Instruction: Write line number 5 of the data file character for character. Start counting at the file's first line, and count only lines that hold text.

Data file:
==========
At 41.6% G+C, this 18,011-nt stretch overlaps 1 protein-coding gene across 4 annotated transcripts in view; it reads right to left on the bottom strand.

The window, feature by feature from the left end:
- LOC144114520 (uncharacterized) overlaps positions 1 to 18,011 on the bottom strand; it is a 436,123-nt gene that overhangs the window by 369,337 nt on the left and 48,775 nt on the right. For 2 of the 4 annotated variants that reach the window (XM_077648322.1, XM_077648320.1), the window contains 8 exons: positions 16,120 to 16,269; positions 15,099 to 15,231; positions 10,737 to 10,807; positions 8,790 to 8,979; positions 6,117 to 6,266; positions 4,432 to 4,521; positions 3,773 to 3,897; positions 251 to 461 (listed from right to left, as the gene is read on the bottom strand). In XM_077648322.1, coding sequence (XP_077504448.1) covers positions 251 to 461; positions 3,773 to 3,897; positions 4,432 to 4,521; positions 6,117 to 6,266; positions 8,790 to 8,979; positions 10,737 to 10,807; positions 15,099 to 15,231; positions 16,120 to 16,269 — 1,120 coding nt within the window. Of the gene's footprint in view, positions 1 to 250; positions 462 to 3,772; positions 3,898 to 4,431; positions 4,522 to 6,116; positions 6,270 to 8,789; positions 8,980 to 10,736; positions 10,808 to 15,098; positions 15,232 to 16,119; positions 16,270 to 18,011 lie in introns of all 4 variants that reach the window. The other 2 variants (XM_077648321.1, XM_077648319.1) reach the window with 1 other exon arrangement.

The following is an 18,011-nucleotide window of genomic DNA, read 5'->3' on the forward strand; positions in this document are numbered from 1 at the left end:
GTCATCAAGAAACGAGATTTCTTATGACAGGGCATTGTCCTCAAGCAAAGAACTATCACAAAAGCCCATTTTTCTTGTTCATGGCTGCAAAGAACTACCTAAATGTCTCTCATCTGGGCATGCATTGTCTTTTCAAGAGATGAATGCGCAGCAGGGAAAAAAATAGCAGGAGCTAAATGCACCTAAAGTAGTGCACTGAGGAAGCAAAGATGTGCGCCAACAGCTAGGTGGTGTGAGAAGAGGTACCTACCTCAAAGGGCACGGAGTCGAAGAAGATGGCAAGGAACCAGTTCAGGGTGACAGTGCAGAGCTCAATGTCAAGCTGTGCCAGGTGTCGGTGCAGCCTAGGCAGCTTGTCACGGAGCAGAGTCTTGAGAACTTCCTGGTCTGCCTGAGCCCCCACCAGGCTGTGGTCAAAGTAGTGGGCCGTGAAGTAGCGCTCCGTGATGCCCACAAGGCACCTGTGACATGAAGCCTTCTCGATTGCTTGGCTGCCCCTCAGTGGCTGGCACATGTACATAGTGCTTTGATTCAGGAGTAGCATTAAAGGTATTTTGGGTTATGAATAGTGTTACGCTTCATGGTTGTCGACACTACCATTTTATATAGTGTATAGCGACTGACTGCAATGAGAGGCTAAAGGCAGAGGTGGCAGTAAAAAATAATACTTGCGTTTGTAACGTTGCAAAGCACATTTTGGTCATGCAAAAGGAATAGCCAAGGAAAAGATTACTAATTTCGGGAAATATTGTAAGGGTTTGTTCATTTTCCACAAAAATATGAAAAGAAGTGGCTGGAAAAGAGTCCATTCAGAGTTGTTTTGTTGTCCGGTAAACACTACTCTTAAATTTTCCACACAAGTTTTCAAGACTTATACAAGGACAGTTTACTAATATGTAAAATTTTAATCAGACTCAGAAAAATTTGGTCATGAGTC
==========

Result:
GTCATCAAGAAACGAGATTTCTTATGACAGGGCATTGTCCTCAAGCAAAGAACTATCACAAAAGCCCATTTTTCTTGTTCATGGCTGCAAAGAACTACCTAAATGTCTCTCATCTGGGCATGCATTGTCTTTTCAAGAGATGAATGCGCAGCAGGGAAAAAAATAGCAGGAGCTAAATGCACCTAAAGTAGTGCACTGAGGAAGCAAAGATGTGCGCCAACAGCTAGGTGGTGTGAGAAGAGGTACCTACCTCAAAGGGCACGGAGTCGAAGAAGATGGCAAGGAACCAGTTCAGGGTGACAGTGCAGAGCTCAATGTCAAGCTGTGCCAGGTGTCGGTGCAGCCTAGGCAGCTTGTCACGGAGCAGAGTCTTGAGAACTTCCTGGTCTGCCTGAGCCCCCACCAGGCTGTGGTCAAAGTAGTGGGCCGTGAAGTAGCGCTCCGTGATGCCCACAAGGCACCTGTGACATGAAGCCTTCTCGATTGCTTGGCTGCCCCTCAGTGGCTGGCACATGTACATAGTGCTTTGATTCAGGAGTAGCATTAAAGGTATTTTGGGTTATGAATAGTGTTACGCTTCATGGTTGTCGACACTACCATTTTATATAGTGTATAGCGACTGACTGCAATGAGAGGCTAAAGGCAGAGGTGGCAGTAAAAAATAATACTTGCGTTTGTAACGTTGCAAAGCACATTTTGGTCATGCAAAAGGAATAGCCAAGGAAAAGATTACTAATTTCGGGAAATATTGTAAGGGTTTGTTCATTTTCCACAAAAATATGAAAAGAAGTGGCTGGAAAAGAGTCCATTCAGAGTTGTTTTGTTGTCCGGTAAACACTACTCTTAAATTTTCCACACAAGTTTTCAAGACTTATACAAGGACAGTTTACTAATATGTAAAATTTTAATCAGACTCAGAAAAATTTGGTCATGAGTC